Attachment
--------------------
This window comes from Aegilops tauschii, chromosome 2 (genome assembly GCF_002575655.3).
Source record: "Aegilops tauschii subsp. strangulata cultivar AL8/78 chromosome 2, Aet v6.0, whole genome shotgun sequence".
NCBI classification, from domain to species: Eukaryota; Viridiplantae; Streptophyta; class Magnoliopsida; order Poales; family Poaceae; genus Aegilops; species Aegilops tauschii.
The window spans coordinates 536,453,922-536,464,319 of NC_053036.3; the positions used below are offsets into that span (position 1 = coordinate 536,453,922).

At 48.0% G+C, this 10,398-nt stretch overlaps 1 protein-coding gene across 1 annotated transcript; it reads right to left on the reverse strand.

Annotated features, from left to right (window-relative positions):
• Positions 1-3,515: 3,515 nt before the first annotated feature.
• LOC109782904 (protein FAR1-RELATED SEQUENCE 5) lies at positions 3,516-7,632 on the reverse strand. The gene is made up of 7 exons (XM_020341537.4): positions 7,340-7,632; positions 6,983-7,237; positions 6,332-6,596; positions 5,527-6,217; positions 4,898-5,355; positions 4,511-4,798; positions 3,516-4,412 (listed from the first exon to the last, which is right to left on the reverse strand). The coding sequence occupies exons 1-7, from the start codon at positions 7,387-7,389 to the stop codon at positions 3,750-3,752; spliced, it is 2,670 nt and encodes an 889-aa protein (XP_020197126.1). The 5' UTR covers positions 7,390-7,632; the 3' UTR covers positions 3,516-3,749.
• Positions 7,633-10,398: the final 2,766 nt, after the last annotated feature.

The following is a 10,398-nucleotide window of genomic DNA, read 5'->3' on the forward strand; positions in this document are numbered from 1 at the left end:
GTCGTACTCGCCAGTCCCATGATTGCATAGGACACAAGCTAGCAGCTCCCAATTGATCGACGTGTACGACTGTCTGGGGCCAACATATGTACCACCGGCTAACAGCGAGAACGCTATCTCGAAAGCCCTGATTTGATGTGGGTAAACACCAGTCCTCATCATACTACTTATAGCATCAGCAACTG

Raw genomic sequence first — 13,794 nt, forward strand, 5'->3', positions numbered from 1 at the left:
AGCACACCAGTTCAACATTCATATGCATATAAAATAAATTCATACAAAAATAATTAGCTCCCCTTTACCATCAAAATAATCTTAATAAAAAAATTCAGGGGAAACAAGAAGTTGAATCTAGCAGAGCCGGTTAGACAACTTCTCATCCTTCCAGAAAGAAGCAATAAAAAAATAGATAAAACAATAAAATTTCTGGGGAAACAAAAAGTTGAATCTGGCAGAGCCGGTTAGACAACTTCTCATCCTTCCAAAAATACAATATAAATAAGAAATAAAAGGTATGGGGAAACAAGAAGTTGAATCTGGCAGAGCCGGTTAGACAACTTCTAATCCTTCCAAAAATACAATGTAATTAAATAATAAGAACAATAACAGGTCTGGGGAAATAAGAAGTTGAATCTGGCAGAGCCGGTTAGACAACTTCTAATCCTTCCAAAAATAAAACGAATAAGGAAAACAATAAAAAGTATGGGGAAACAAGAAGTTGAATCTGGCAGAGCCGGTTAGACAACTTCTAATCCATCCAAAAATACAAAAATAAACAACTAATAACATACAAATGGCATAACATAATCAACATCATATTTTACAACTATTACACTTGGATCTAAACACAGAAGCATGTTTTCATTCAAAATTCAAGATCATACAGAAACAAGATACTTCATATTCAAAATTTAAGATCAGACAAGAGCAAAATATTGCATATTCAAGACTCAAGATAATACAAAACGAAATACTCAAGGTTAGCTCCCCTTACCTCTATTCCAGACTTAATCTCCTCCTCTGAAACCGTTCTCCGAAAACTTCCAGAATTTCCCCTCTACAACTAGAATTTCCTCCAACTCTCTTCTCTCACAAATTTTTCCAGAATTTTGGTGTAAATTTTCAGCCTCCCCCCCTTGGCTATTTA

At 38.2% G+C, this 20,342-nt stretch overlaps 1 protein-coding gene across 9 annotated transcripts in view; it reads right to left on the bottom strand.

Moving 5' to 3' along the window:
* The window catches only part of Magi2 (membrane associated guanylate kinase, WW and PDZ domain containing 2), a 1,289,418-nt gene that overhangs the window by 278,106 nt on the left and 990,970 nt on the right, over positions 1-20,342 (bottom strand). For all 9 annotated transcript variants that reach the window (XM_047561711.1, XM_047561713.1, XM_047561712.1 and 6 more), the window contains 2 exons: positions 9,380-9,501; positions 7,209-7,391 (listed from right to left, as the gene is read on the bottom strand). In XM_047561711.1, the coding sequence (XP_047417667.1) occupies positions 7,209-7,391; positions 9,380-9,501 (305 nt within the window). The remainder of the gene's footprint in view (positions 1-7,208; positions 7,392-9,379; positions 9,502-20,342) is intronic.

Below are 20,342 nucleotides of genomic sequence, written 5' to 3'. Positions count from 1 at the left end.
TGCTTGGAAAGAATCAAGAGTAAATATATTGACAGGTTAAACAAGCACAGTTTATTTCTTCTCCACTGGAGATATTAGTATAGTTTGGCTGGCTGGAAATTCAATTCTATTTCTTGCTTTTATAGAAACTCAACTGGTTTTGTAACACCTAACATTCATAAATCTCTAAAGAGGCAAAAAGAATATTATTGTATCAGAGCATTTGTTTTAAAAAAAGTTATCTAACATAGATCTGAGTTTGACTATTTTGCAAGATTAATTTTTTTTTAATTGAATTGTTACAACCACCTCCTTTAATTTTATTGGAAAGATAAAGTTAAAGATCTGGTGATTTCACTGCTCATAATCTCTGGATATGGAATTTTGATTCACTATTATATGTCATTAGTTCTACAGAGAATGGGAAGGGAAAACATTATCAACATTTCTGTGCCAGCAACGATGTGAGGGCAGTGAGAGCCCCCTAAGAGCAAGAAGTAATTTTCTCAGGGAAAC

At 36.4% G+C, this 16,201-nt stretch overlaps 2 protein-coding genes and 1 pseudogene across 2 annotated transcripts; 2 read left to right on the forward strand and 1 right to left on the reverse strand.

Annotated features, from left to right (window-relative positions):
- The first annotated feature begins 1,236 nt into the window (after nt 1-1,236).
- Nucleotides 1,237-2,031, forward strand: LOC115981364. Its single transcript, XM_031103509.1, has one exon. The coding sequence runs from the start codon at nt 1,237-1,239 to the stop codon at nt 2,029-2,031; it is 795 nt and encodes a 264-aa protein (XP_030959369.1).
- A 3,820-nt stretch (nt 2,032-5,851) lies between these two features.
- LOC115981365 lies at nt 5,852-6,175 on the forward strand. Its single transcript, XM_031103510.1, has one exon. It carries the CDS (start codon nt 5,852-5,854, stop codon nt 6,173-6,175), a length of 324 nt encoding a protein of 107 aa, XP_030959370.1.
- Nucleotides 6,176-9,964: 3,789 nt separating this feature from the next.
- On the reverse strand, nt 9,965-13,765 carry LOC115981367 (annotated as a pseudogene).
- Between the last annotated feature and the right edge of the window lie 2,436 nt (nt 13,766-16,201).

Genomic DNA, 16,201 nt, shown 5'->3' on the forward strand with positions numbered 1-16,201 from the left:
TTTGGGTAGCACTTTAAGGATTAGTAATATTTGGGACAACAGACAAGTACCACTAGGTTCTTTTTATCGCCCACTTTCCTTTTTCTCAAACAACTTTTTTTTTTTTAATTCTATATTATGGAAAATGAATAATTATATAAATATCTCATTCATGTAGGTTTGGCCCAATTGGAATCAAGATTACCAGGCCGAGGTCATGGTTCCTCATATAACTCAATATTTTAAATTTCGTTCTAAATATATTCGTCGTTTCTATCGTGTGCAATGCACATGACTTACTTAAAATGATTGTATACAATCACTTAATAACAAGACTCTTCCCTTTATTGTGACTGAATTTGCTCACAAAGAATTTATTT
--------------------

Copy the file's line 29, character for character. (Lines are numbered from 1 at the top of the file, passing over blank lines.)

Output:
TTTGGGTAGCACTTTAAGGATTAGTAATATTTGGGACAACAGACAAGTACCACTAGGTTCTTTTTATCGCCCACTTTCCTTTTTCTCAAACAACTTTTTTTTTTTTAATTCTATATTATGGAAAATGAATAATTATATAAATATCTCATTCATGTAGGTTTGGCCCAATTGGAATCAAGATTACCAGGCCGAGGTCATGGTTCCTCATATAACTCAATATTTTAAATTTCGTTCTAAATATATTCGTCGTTTCTATCGTGTGCAATGCACATGACTTACTTAAAATGATTGTATACAATCACTTAATAACAAGACTCTTCCCTTTATTGTGACTGAATTTGCTCACAAAGAATTTATTT